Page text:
Beyond reopening schools: How education can emerge stronger than before COVID-19

What may be possible for education on the other side of the COVID-19 pandemic? It is hard to imagine there will be another moment in history when the central role of education in the economic, social, and political prosperity and stability of nations is so obvious and well understood by the general population. Now is the time to chart a vision for how education can emerge stronger from this global crisis than ever before and propose a path for capitalizing on education’s newfound support in virtually every community across the globe.

It is in this spirit that Brookings has developed a report titled Beyond Reopening Schools: How Education Can Emerge Stronger than Before COVID-19. The intent of the report is to start a dialogue about what could be achieved in the medium to long term if leaders around the world took seriously the public’s demand for safe, quality schools for their children. Ultimately, the authors argue that strong and inclusive public education systems are essential to the short- and long-term recovery of society and that there is an opportunity to leapfrog toward powered-up schools.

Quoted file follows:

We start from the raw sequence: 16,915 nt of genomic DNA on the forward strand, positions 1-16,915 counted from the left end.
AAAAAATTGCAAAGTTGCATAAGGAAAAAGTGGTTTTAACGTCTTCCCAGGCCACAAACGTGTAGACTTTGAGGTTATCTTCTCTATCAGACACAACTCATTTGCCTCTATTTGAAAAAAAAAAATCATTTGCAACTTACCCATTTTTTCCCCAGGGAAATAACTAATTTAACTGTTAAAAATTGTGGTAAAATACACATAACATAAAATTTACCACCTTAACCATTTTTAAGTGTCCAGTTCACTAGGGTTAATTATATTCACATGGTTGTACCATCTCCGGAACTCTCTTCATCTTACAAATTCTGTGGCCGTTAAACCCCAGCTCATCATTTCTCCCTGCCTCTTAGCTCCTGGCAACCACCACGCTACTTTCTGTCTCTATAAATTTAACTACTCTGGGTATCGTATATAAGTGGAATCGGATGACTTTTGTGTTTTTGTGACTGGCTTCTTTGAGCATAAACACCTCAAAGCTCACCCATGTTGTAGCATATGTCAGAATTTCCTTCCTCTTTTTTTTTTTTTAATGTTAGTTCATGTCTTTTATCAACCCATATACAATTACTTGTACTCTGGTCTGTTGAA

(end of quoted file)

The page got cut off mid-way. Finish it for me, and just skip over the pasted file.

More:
A powered-up school could be one that puts a strong public school at the center of a community and leverages the most effective partnerships, including those that have emerged during COVID-19, to help learners grow and develop a broad range of competencies and skills in and out of school.

Researchers propose five actions to guide the transformation of education systems after the pandemic:

  1. Leverage public schools: Put public schools at the center of education systems given their essential role in equalizing opportunity across dimensions within society.
  2. A laser focus on the instructional core: Emphasize the instructional core, the heart of the teaching and learning process.
  3. Harness education technology: Deploy education technology to power up schools long term in a way that meets the teaching and learning needs of students and educators; otherwise, technology risks becoming a costly distraction.
  4. Parent engagement: Forge stronger, more trusting relationships between parents and teachers.
  5. An iterative approach: Embrace the principles of improvement science required to evaluate, course correct, document, and scale new approaches that can help power up schools over time.

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